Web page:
October 2005 Archives

Squidward Pumpkin Pattern
An original pattern of SpongeBob’s Squidward created by my nine-year-old son.
October 30, 2005 - 114 words, 8 comments

My trackback spam problem
Trackback spammers are making life difficult.
October 26, 2005 - 198 words, 1 comment

Baseball, Race, and youth athletes
Some people in baseball see a problem with minorites not choosing to play baseball. I see a bigger problem.
October 26, 2005 - 637 words, 4 comments

Email legal notices gone wild
A very long legal notice attached to the end of an email message.
October 20, 2005 - 386 words, 6 comments

Tagyu API ideas
Some mashups you could create with the Tagyu API and some other web services APIs.
October 17, 2005 - 297 words,

Jack-o-Lantern Patterns list
Tradition dictates that I hunt down some pumpkin carving patterns. Here’s the 2005 installment.
October 15, 2005 - 269 words, 4 comments

MTAmazon Changes hands
The MTAmazon plugin gets a new lease on life.
October 13, 2005 - 51 words,

Those poor NBA players
NBA players need a reality check.
October 12, 2005 - 163 words, 6 comments

Choosy Taggers Prefer Firefox
Firefox usage at Tagyu is enormous.
October 11, 2005 - 75 words, 2 comments

New to Tagyu: Bookmarklets and Web Services
Tagyu learns some new tricks, including a web services interface.
October 8, 2005 - 88 words, 2 comments

Peets in the deep south
An unexpected place to find Peets Coffee
October 8, 2005 - 84 words, 1 comment

Tagyu accuracy
How to get better results out of Tagyu.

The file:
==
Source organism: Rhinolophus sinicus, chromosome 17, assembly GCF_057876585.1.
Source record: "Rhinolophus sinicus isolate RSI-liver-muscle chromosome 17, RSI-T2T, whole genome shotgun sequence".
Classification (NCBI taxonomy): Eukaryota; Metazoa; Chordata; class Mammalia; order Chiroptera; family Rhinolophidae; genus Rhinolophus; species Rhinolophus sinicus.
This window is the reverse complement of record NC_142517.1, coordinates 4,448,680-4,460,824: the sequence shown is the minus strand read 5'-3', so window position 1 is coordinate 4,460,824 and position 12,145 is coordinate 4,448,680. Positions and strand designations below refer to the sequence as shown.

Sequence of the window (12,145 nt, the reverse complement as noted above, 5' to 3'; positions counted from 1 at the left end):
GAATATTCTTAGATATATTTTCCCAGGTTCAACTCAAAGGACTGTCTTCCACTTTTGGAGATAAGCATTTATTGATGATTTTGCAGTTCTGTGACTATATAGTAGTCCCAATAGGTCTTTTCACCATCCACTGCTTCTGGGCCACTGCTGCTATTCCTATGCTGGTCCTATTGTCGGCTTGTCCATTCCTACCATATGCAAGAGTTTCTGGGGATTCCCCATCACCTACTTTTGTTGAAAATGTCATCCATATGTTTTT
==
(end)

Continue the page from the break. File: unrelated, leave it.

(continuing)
October 8, 2005 - 155 words, 1 comment

Introducing Tagyu
Tagyu will suggest tags and keywords for you. Just tell it what you’re saying and it will tell you how to tag it.
October 7, 2005 - 164 words, 4 comments

Getting a slow start
The need to start off with a bang is keeping me from blogging.
October 5, 2005 - 94 words, 5 comments

Upcomming for Yahoo
Andy Baio does good.
October 5, 2005 - 122 words, 1 comment

Recently

Encouraging 1:1s from other managers in your organization (Jan 4)
If you’re managing other managers, encourage them to hold their own 1:1s. It’s such an important tool for managing and leading that everyone needs to be holding them.
One on One Meetings - a collection of posts about 1:1s (Jan 2)
A collection of all my writing on 1:1s
Are 1:1s confidential? (Jan 2)
Is the discussion that occurs in a 1:1 confidential, even if no agreed in the meeting to keep it so?
Skip-level 1:1s are your hidden superpower (Jan 1)
Holding 1:1s with peers and with people far below you on the reporting chain will open your eyes up to what’s really going on in your business.
Do you need a 1:1 if you’re regularly communicating with your team? (Dec 28)
You’re simply not having deep meaningful conversation about the process of work in hallway conversations or in your chat apps.
What agenda items should a manager bring to a 1:1? (Dec 23)
At least 80% of a 1:1 agenda should be driven by your report, but if you also to use this time to work on things with them, then you’ll have better meetings.
Handling “I don’t have anything to talk about” in your 1:1s (Dec 21)
When someone says they have nothing to discuss, they’re almost always thinking too narrowly.
What should you talk about in a 1:1? (Dec 19)
Who sets the agenda? What should you discuss, and what should you avoid discussing?

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Adam Kalsey

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